The valuable contributions of these studies to the field of followership demonstrate that more geographically dispersed (i.e. research outside of the Western world) research is of great benefit in the quest to understand the phenomenon that is followership. Furthermore, an understanding of followership tells us “what sort of a follower we want to be and what sort of leaders we are willing to follow (and not)” (McKimm and Vogan, 2020, p. 43). Riggio (2020, p. 43) makes the following points regarding how followership research should be considered and expanded upon:

  1. To truly understand followership, we need to consider new methodological approaches, both quantitative and qualitative.

  2. At the theory level, we need to create new ways of looking at the process of leadership, not in the traditional sense, but in terms of a complex process that incorporates what leaders and followers do, how they influence and respond to one another, and how the context plays a role in both stimulating leadership/followership, and how leaders and followers impact the situation.

Support for research in different cultural contexts is also found in Lord et al.’s (2020, p. 67) review of ILT and IFT literature, wherein they not only mention the contributions that cross-cultural studies have made to ILT research, but also opine that similar research on IFTs could further enrich the literature. In concluding on their study of the role of followers' IFTs in ethical followership, Alghaei et al. (2021, p. 13) proffer the view that research on IFTs specifically in organisational contexts is sparse; and advocate for such research to also be conducted in different cultures (Ibid., p. 15).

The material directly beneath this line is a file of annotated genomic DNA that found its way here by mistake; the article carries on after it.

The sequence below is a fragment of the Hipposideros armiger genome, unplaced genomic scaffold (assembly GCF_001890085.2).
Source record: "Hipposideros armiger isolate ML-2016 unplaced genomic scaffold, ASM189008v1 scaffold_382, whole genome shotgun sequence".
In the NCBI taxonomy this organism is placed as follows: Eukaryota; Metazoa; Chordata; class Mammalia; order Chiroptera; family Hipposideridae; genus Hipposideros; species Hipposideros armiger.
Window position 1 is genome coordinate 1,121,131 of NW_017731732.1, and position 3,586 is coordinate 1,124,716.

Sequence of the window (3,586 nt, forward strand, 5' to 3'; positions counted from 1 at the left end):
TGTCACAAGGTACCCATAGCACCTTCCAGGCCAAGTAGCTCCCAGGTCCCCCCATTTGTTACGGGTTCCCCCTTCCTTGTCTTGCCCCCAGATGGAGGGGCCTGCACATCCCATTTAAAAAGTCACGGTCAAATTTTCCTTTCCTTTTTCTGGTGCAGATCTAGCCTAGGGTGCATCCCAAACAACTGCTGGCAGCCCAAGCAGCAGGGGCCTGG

We conclude that our review demonstrates that for the continued growth and increased richness of followership research, researchers need to keep expanding through different perspectives as well as diversity in contexts. It is our assertion that the development of FIFT research, and furthermore FIFT research conducted in different regions, is key for a more complete understanding of both followership, and more broadly, leadership.


Kelley's follower typologies

Figure 1

Kelley's follower typologies

Kellerman's engagement continuum

Figure 2

Kellerman's engagement continuum


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Corresponding author

Tumeka Matshoba-Ramuedzisi can be contacted at: